Retirement crisis closes in on baby boomers
By Tom Brown
MIAMI (Reuters) - Like many middle-class American baby boomers, Linda Carmona-Sanchez is anxious about slipping into poverty and says whatever dreams she once had about retirement in her "golden years" have turned into nightmares.
"We don't value people here in this country, and we value you less if you're not healthy and strong," Carmona-Sanchez, 55, said.
"To me it would almost be a welcome blessing to know that I would die rather than to be old and have to live in poverty," she said.
Her anxiety is widespread. In a recent Gallup poll, 66 percent of Americans ranked not having enough money for retirement as their top financial concern. That was up from 53 percent a decade ago and raised a red flag for U.S. policymakers concerned about distress and downward mobility in the middle class.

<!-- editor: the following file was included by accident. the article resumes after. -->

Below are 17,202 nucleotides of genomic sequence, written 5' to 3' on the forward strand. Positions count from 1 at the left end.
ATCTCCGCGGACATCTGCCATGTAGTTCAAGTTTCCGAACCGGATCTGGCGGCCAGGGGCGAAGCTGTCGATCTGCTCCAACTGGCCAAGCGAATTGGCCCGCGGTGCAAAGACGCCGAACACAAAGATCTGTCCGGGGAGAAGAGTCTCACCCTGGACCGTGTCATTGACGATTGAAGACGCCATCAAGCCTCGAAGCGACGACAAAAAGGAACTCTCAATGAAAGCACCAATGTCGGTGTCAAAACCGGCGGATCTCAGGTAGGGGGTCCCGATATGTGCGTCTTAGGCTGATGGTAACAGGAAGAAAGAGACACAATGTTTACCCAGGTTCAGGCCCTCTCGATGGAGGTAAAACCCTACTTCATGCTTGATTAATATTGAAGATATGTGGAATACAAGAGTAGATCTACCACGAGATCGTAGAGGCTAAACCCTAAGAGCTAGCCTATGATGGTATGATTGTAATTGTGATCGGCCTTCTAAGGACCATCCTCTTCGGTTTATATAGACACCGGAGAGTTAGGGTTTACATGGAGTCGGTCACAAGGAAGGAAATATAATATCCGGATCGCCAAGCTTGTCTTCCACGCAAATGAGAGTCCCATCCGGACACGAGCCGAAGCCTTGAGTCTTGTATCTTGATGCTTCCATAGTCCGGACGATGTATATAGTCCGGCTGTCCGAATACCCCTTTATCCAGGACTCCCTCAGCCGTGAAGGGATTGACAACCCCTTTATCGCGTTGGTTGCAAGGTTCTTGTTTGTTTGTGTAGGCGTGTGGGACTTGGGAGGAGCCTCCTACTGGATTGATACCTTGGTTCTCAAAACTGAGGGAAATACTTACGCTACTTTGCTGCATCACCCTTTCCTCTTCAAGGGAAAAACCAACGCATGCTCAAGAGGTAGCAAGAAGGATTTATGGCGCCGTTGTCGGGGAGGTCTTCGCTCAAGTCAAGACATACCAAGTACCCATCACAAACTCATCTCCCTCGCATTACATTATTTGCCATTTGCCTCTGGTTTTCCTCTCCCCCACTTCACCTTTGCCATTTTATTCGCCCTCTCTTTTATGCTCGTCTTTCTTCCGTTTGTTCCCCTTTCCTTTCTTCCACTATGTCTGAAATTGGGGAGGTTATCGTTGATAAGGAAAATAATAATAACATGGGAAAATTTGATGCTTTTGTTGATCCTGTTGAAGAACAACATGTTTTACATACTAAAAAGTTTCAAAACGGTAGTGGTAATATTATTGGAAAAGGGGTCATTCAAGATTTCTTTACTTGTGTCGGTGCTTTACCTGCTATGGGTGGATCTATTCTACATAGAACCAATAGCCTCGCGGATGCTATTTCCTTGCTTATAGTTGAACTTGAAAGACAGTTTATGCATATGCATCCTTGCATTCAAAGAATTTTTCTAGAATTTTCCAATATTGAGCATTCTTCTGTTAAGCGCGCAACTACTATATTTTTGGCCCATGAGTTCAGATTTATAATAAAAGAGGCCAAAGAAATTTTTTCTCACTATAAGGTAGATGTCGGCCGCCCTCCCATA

As the first members of the post World War Two baby boom generation turned 65 this year, the United States stood on the doorstep of what many experts see as a looming retirement crisis.
It is a crisis that has many implications - whether for U.S. consumer spending, for younger workers as baby boomers stay in the workforce, or for further strains on the federal government's already ugly budget picture as the elderly seek more welfare. For some companies, such as home builders, prospects of a surge in business from retiring baby boomers may also dim.
"Florida has always counted on a big chunk of the baby boomers retiring down here and buying property over the next 20 years," said Jack McCabe, a veteran Florida-based real estate analyst.
"We're not going to see this big influx of full-time senior citizen residents," McCabe said. "Home builders may need to re-analyze what they see as demand over the next five to 10 years." Continued...